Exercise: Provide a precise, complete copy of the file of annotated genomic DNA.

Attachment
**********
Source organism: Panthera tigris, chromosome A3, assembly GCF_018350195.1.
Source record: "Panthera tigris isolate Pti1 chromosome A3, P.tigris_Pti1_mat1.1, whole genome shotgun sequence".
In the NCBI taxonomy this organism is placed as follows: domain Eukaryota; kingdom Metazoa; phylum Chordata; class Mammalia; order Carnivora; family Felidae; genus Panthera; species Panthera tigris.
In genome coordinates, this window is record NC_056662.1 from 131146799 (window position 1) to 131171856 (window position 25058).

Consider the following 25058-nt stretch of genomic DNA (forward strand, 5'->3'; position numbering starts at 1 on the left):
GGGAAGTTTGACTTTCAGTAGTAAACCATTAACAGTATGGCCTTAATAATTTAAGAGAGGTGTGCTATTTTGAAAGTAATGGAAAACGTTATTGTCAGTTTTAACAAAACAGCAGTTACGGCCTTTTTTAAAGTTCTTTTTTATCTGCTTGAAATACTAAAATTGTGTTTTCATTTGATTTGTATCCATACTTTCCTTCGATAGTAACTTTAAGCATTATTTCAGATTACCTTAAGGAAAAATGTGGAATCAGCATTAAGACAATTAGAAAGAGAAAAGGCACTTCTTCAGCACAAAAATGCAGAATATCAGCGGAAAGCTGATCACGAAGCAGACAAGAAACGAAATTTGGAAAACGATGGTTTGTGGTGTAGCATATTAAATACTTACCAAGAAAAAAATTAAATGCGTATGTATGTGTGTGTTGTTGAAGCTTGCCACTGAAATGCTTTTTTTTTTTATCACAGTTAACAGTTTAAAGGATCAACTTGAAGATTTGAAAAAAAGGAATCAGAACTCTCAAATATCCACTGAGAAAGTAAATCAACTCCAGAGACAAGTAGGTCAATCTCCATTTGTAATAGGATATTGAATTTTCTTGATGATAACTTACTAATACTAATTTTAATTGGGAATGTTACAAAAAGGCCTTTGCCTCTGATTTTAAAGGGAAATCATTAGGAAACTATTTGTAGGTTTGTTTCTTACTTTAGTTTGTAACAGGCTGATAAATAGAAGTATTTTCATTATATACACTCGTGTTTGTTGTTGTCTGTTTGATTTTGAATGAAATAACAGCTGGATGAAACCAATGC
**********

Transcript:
Source organism: Panthera tigris, chromosome A3, assembly GCF_018350195.1.
Source record: "Panthera tigris isolate Pti1 chromosome A3, P.tigris_Pti1_mat1.1, whole genome shotgun sequence".
In the NCBI taxonomy this organism is placed as follows: domain Eukaryota; kingdom Metazoa; phylum Chordata; class Mammalia; order Carnivora; family Felidae; genus Panthera; species Panthera tigris.
In genome coordinates, this window is record NC_056662.1 from 131146799 (window position 1) to 131171856 (window position 25058).

Consider the following 25058-nt stretch of genomic DNA (forward strand, 5'->3'; position numbering starts at 1 on the left):
GGGAAGTTTGACTTTCAGTAGTAAACCATTAACAGTATGGCCTTAATAATTTAAGAGAGGTGTGCTATTTTGAAAGTAATGGAAAACGTTATTGTCAGTTTTAACAAAACAGCAGTTACGGCCTTTTTTAAAGTTCTTTTTTATCTGCTTGAAATACTAAAATTGTGTTTTCATTTGATTTGTATCCATACTTTCCTTCGATAGTAACTTTAAGCATTATTTCAGATTACCTTAAGGAAAAATGTGGAATCAGCATTAAGACAATTAGAAAGAGAAAAGGCACTTCTTCAGCACAAAAATGCAGAATATCAGCGGAAAGCTGATCACGAAGCAGACAAGAAACGAAATTTGGAAAACGATGGTTTGTGGTGTAGCATATTAAATACTTACCAAGAAAAAAATTAAATGCGTATGTATGTGTGTGTTGTTGAAGCTTGCCACTGAAATGCTTTTTTTTTTTATCACAGTTAACAGTTTAAAGGATCAACTTGAAGATTTGAAAAAAAGGAATCAGAACTCTCAAATATCCACTGAGAAAGTAAATCAACTCCAGAGACAAGTAGGTCAATCTCCATTTGTAATAGGATATTGAATTTTCTTGATGATAACTTACTAATACTAATTTTAATTGGGAATGTTACAAAAAGGCCTTTGCCTCTGATTTTAAAGGGAAATCATTAGGAAACTATTTGTAGGTTTGTTTCTTACTTTAGTTTGTAACAGGCTGATAAATAGAAGTATTTTCATTATATACACTCGTGTTTGTTGTTGTCTGTTTGATTTTGAATGAAATAACAGCTGGATGAAACCAATGC